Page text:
Dates: October 12-27
Total Athletes: 5,531
The Games of Mexico City would come during some of the most politically
volatile times in the history of the world. Unrest was rampant around the
world. It was also at that time when leaders like Robert Kennedy and Martin
Luther King were assassinated, the U.S. was involved in the highly
controversial Vietnam War and in the home of the Games, and there were protests
over the poverty in Mexico.
Thousands of students organized protests about the funds being used for the
Olympics rather than the poverty that was running rampant throughout Mexico.
The Mexican army clashed with more than 10,000 demonstrators on October 2,
1968, just 10 days prior to the start of the Games in downtown Mexico City,
killing 260 people and injuring another 1,200.
Another controversial element of these Games was the altitude of Mexico City
(7,347 feet), the highest in Olympic history. Many countries complained about
unfair advantages and even requested the site be changed.
The thin air did seem to contribute to the high number of world records
eclipsed during these Games. Twenty-six of the 30 scheduled track and field
events recorded either Olympic or World records. Virtually all races of 1,500
meters or less in both the men and women established new records.
Bob Beamon was one of the greatest beneficiaries of the thin air, shattering
the world record jump of Ralph Boston by nearly two feet with a jump of 29-2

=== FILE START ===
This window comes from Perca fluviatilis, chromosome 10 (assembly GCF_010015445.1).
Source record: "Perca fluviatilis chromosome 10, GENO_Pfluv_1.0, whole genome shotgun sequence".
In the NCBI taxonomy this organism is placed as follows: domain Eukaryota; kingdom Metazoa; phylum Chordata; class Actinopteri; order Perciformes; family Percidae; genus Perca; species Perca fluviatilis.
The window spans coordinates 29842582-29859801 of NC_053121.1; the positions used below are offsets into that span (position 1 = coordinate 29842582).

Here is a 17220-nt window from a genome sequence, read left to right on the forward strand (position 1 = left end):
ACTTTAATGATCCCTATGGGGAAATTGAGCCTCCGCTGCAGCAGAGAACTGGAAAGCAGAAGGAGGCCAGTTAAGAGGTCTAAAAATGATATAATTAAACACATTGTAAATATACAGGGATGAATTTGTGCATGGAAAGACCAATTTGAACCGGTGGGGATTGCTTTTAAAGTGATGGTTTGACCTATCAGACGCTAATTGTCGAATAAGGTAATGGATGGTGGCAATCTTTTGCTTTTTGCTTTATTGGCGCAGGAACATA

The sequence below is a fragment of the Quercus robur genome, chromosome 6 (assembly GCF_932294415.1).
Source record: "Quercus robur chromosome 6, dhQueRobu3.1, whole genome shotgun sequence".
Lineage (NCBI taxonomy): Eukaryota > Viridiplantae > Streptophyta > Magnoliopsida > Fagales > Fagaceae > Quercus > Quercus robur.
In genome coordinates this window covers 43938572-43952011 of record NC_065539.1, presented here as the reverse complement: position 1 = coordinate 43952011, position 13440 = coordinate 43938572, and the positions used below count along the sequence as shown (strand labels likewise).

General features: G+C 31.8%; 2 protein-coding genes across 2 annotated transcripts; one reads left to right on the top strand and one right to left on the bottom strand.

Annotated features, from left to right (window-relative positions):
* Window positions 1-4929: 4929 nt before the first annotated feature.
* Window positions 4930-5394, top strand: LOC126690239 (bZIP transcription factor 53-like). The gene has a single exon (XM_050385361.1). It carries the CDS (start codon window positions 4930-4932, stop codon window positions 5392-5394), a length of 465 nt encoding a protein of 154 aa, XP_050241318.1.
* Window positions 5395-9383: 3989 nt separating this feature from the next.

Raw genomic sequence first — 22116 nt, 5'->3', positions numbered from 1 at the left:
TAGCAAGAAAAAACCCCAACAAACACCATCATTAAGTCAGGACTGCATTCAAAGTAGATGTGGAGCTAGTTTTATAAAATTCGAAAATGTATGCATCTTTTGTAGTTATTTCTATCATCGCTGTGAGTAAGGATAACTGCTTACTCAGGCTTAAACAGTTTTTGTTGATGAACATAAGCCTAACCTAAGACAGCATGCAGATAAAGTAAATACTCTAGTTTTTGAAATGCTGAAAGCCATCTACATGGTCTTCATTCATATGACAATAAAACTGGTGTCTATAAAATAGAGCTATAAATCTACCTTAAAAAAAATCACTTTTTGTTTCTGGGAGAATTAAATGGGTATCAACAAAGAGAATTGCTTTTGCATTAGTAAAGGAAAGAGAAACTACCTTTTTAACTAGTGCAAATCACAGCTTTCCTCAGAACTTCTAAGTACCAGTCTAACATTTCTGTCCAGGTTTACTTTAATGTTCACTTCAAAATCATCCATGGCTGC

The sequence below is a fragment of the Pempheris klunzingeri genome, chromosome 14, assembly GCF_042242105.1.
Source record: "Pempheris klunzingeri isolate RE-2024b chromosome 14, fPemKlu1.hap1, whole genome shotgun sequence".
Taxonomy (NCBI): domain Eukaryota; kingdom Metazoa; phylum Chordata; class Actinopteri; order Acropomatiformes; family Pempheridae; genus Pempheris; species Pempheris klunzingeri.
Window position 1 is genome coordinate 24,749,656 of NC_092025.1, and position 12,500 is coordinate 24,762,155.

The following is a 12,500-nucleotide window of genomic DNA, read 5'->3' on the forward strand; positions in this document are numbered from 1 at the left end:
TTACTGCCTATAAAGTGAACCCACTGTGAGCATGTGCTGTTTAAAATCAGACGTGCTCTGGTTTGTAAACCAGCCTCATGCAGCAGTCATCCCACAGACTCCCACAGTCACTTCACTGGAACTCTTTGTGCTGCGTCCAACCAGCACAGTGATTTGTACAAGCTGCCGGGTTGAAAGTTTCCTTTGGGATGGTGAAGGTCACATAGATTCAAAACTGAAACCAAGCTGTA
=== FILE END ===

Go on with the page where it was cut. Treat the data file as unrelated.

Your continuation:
1/2 feet. Dick Fosbury captured an Olympic world record in the high jump (7
feet, 4 1/2 inches).
The U.S. completely dominated the swimming pool. Americans took 58 of 102
possible medals, including 23 gold medals.
This would be the Games that would launch the career of another great American
boxer, George Foreman, a future heavyweight champion. Foreman would gain
respect by carrying an American flag around the ring after winning the gold
medal, a direct response to what had gone on earlier in the Games by other
Americans Tommie Smith and John Carlos will long be remembered not for their
feat on the track, in which they the gold and silver in the 200-meter final,
but rather their total lack of respect for their country they displayed on the
medal stand. Smith and Carlos used their medal appearance as a platform for
what they believed to be black oppression and the civil rights injustices
against blacks in the U.S. During the ceremony, the duo mounted the stand with
their warmup pants rolled to their knees, wearing black socks and wore civil
rights buttons. During the playing of the national anthem, the pair bowed their
heads and raised their fists to the sky.
This performance was extended to the 4 x 100 meter relay team, who captured the
gold medal for the Americans in world record time. Vince Matthews, Ronald
Freeman, Larry James and Lee Evans also took the stand and raised their fists
during the playing of the national anthem.
Aside from that, there were also some incredible performances turned in by
other athletes. Twenty-three-year-old American Wyomia Tyus. Tyus defeated four
other one-time world record holders in the world record time of 11.0 seconds to
become the first person in history to win two straight Olympic sprint titles.
Al Oerter, who had won his first discus gold medal in 1956 as a 20-year old in
Melbourne, captured his fourth and final gold during these Games.
African runners would dominate all track events over 1,500 meters due to the
training they undertake in the high altitudes of Africa. Africa's Kip Keino
Kipchoge recorded the largest margin of victory (20 meters) in addition to
establishing a world record in the 1,500 meters. The only exception was the
5,000-meter, which went to Tunisia's Mohammed Gammoudi, who had trained all
summer in the French Alps.
Mexico City, in many ways, would shape future Olympics in the introduction of
gender and drug testing, the incredible growth in sports medicine ignited by
altitude training, the under-the-table payments made to athletes by shoe
companies, and the incredible display by African runners.